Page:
What’s quickly become the worst-kept secret in the Verizon IndyCar Series has been made official on Wednesday, with Team Penske officially confirming Josef Newgarden to take over the team’s No. 2 Chevrolet from 2017.
Newgarden shifts to Team Penske after five seasons with the team first known as Sarah Fisher Hartman Racing for three years, before it merged with Ed Carpenter Racing to become CFH Racing in 2015 and then reverted back to ECR only for 2016.
Newgarden has won three times and finished a career-best fourth in points last season, behind only the three Team Penske teammates in the team’s 50th anniversary season. Now, he’ll be teammates with Simon Pagenaud, Will Power and Helio Castroneves as he replaces Juan Pablo Montoya.
“When you look at the top talent in the series, both from a driving and commercial perspective, Josef is near the top of the list,” said team owner Roger Penske. “We are always looking to build toward the future and when we had the opportunity to talk with Josef, we knew that he would be a great fit with our program. He’s a fantastic driver on the track and will be great with our partners off the track. He’s hungry to win more races and win championships and we hope to give him that opportunity as part of our team.”
Newgarden added, “For any open-wheel racer – or any racecar driver in general – Team Penske is a dream job. Roger Penske is a legend in the motorsports community and his team has done just about everything they’ve ever set out to do. I look forward to working with all of Team Penske’s great partners. To get an opportunity to work with Simon (Pagenaud), Will (Power) and Helio (Castroneves), along with the rest of the team, will just help make me a better driver.”
Media and fan attention focused on a controversial run-in between Haiden Deegan and his Monster Energy Yamaha Star Racing teammate Jordon Smith during Round 10 of the Monster Energy Supercross race at Detroit, after which the 250 East points’ Hunter Lawrence defends the young rider in the postrace news conference.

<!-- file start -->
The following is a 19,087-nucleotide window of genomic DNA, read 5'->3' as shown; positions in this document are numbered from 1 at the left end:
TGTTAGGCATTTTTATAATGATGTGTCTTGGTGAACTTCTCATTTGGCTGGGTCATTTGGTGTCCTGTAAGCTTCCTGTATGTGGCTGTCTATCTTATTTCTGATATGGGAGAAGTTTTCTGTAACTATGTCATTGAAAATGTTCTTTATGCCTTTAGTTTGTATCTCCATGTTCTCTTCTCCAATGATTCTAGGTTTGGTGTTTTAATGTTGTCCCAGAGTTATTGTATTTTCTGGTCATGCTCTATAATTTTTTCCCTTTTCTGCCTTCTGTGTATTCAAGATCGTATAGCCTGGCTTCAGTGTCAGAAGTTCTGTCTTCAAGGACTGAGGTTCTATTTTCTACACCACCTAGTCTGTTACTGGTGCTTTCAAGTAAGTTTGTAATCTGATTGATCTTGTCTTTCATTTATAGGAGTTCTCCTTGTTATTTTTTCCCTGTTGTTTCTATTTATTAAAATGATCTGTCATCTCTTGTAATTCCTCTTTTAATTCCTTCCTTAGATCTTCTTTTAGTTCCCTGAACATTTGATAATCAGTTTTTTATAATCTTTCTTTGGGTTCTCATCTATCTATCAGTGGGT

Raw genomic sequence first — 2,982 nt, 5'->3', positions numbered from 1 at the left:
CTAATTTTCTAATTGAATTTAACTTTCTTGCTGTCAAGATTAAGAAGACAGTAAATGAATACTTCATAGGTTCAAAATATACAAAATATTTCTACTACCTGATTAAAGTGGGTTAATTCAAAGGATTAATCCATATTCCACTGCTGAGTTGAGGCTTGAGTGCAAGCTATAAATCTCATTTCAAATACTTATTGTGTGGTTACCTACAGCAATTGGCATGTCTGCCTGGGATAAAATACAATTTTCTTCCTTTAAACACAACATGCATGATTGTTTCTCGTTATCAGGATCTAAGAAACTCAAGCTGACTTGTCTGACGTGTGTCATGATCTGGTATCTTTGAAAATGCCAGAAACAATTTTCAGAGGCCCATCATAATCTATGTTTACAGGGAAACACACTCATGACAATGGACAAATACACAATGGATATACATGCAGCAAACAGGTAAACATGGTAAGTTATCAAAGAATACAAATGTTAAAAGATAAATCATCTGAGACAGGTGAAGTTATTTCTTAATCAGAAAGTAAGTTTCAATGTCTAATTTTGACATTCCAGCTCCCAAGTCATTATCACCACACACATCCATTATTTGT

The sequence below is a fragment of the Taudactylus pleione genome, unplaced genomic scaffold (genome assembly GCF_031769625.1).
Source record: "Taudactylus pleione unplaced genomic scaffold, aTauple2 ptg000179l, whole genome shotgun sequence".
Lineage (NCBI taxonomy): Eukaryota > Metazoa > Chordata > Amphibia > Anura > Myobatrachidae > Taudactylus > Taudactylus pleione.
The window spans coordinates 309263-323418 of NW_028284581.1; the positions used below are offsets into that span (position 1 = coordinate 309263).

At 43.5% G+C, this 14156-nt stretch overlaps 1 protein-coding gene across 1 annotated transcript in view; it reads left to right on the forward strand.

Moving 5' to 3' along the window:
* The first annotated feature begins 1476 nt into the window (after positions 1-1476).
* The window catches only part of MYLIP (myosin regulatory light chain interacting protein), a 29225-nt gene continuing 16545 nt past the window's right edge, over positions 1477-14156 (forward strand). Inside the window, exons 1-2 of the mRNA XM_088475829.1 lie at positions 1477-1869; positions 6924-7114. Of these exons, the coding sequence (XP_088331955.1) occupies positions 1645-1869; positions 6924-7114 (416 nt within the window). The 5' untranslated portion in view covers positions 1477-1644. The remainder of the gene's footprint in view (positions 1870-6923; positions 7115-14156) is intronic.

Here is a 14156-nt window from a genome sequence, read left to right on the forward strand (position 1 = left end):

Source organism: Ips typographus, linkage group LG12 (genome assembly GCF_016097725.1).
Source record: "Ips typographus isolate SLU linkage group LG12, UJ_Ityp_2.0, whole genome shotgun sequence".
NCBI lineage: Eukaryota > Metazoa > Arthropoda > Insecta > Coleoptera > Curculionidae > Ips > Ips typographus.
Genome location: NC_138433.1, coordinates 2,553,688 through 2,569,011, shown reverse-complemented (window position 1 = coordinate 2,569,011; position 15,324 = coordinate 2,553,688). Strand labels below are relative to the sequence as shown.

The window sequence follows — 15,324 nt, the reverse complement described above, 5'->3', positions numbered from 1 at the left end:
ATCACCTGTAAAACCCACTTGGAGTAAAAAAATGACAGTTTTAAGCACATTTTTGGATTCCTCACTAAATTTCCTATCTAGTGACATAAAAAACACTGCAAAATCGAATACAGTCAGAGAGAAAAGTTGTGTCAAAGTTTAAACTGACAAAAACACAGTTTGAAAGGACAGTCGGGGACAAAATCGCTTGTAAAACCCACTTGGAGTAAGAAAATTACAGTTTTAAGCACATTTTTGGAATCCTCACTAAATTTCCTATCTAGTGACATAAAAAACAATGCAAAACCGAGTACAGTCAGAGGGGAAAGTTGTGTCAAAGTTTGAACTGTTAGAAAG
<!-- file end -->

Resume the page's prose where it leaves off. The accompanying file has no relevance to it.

Deegan took the early lead in Heat 1 of the round, but the mood swiftly changed when he became embroiled in a spirited battle with teammate Smith.
On Lap 3, Smith caught Deegan with a fast pass through the whoops. Smith briefly held the lead heading into a bowl turn but Deegan had the inside line and threw a block pass. In the next few turns, the action heated up until Smith eventually ran into the back of Deegan’s Yamaha and crashed.
One of the highlights of the battle seemed to include a moment when Deegan waited on Smith in order to throw a second block pass, adding fuel to the controversy.
After his initial crash, Smith fell to seventh on the next lap. He would crash twice more during the event, ultimately finishing four laps off the pace in 20th.
The topic was inevitably part of the postrace news conference.
Smith had more trouble in the Last Chance Qualifier. He stalled his bike in heavy traffic, worked his way into a battle for fourth with the checkers in sight, but crashed a few yards shy of the finish line and was credited with seventh. Smith earned zero points and fell to sixth in the standings.
“I think he’s like fifth in points,” Deegan said. “He’s a little out of it. Beside that it was good, I don’t know. I wasn’t really paying attention.”
Deegan jokingly deflected an earlier question with the response that he wasn’t paying attention during the incident.
“He’s my teammate, but he’s a veteran, he’s been in this sport for a while,” Deegan said. “I was up there just battling. I want to win as much as everybody else. It doesn’t matter if it’s a heat race or a main; I just want to win. I was just trying to push that.”
But as Deegan struggled to find something meaningful to say, unsurprisingly for a 17-year-old rider who was not scheduled to run the full 250 schedule this year, it was the championship leader Lawrence who came to his defense.
“I just want to point something out, which kind of amazes me,” Lawrence said during the conference. “So many of the people on social media, where everyone puts their expertise in, are saying the racing back in the ’80s, the early 90s, when me were men. They’re always talking about how gnarly it was and then anytime a block pass or something happens now, everyone cries about it.
“That’s just a little bit interesting. Pick one. You want the gnarly block passes from 10 years ago and then you get it, everyone makes a big song and dance about it.”
Pressed further, Lawrence defended not only the pass but the decision-making process that gets employed lap after lap in a Supercross race.
“It’s easy to point the finger,” Lawrence said. “We’re out there making decisions in a split millisecond. People have all month to pay their phone bill and they still can’t do that on time.
“We’re making decisions at such a fast reaction [time with] adrenaline. … I’m not just saying it for me or Haiden. I speak for all the guys. No one is perfect and we’re under a microscope out there. The media is really quick to point a finger when someone makes a mistake.”
The media is required to hold athletes accountable for their actions. They are also required to tell the complete story.